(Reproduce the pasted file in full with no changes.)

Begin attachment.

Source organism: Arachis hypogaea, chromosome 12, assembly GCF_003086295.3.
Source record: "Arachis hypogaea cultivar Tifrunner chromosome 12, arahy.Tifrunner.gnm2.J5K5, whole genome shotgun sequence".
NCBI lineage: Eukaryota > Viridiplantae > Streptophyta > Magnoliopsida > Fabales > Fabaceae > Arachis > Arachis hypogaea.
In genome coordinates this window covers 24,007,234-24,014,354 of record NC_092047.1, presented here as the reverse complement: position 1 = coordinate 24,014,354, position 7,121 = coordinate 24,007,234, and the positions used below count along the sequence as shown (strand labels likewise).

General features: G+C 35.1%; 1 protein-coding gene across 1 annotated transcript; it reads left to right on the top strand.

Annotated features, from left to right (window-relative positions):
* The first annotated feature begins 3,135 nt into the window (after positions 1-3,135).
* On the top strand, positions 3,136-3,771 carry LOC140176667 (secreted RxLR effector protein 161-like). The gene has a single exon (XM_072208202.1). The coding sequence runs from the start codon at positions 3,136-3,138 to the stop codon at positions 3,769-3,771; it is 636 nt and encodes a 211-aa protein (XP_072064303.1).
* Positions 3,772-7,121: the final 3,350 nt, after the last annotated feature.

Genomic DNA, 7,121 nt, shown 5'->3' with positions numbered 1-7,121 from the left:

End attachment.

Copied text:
Source organism: Arachis hypogaea, chromosome 12, assembly GCF_003086295.3.
Source record: "Arachis hypogaea cultivar Tifrunner chromosome 12, arahy.Tifrunner.gnm2.J5K5, whole genome shotgun sequence".
NCBI lineage: Eukaryota > Viridiplantae > Streptophyta > Magnoliopsida > Fabales > Fabaceae > Arachis > Arachis hypogaea.
In genome coordinates this window covers 24,007,234-24,014,354 of record NC_092047.1, presented here as the reverse complement: position 1 = coordinate 24,014,354, position 7,121 = coordinate 24,007,234, and the positions used below count along the sequence as shown (strand labels likewise).

General features: G+C 35.1%; 1 protein-coding gene across 1 annotated transcript; it reads left to right on the top strand.

Annotated features, from left to right (window-relative positions):
* The first annotated feature begins 3,135 nt into the window (after positions 1-3,135).
* On the top strand, positions 3,136-3,771 carry LOC140176667 (secreted RxLR effector protein 161-like). The gene has a single exon (XM_072208202.1). The coding sequence runs from the start codon at positions 3,136-3,138 to the stop codon at positions 3,769-3,771; it is 636 nt and encodes a 211-aa protein (XP_072064303.1).
* Positions 3,772-7,121: the final 3,350 nt, after the last annotated feature.

Genomic DNA, 7,121 nt, shown 5'->3' with positions numbered 1-7,121 from the left: